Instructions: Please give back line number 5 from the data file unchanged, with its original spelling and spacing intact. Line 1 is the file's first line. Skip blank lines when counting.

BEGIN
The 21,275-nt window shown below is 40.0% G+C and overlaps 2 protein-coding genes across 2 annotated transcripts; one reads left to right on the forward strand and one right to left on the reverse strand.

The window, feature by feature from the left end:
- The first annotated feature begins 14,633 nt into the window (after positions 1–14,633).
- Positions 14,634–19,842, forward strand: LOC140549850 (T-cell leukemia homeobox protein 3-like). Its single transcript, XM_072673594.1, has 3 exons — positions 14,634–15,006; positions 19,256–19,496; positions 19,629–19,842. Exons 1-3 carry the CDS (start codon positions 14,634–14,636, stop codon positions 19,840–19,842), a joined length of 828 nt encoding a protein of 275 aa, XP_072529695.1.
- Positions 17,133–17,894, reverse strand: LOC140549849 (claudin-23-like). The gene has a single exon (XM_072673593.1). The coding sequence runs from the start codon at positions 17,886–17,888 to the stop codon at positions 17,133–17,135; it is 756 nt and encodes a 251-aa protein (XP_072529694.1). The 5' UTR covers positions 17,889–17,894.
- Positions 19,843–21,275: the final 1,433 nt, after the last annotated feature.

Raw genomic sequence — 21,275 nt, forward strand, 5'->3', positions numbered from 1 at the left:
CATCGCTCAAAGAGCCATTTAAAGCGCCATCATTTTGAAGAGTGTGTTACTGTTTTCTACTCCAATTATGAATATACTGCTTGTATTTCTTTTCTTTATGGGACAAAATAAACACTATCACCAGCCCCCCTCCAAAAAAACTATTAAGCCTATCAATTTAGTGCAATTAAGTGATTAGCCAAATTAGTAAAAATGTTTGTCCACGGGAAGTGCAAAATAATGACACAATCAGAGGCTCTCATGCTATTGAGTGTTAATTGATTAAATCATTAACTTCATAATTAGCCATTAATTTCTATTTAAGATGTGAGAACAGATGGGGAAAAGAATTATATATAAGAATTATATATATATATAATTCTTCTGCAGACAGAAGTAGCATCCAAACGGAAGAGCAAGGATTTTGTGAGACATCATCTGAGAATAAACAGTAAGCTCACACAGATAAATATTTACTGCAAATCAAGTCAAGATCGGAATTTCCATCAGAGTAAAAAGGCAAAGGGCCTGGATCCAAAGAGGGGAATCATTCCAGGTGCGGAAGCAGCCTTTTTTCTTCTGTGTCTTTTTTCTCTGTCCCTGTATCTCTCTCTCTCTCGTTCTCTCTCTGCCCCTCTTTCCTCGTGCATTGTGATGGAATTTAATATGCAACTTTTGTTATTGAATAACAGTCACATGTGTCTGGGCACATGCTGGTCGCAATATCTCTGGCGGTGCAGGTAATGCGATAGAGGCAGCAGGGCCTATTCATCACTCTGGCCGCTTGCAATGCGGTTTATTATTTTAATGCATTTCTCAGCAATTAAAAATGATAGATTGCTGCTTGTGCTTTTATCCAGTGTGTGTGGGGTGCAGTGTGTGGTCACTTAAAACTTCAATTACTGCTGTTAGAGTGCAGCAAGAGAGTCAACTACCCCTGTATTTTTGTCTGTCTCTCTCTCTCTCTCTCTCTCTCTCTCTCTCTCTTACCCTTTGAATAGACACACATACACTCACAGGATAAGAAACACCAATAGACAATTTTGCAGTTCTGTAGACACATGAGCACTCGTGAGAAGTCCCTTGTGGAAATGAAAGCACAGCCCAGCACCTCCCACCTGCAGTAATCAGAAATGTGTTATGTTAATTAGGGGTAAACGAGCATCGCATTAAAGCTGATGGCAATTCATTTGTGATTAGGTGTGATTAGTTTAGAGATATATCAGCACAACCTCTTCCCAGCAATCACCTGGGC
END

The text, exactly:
- Positions 17,133–17,894, reverse strand: LOC140549849 (claudin-23-like). The gene has a single exon (XM_072673593.1). The coding sequence runs from the start codon at positions 17,886–17,888 to the stop codon at positions 17,133–17,135; it is 756 nt and encodes a 251-aa protein (XP_072529694.1). The 5' UTR covers positions 17,889–17,894.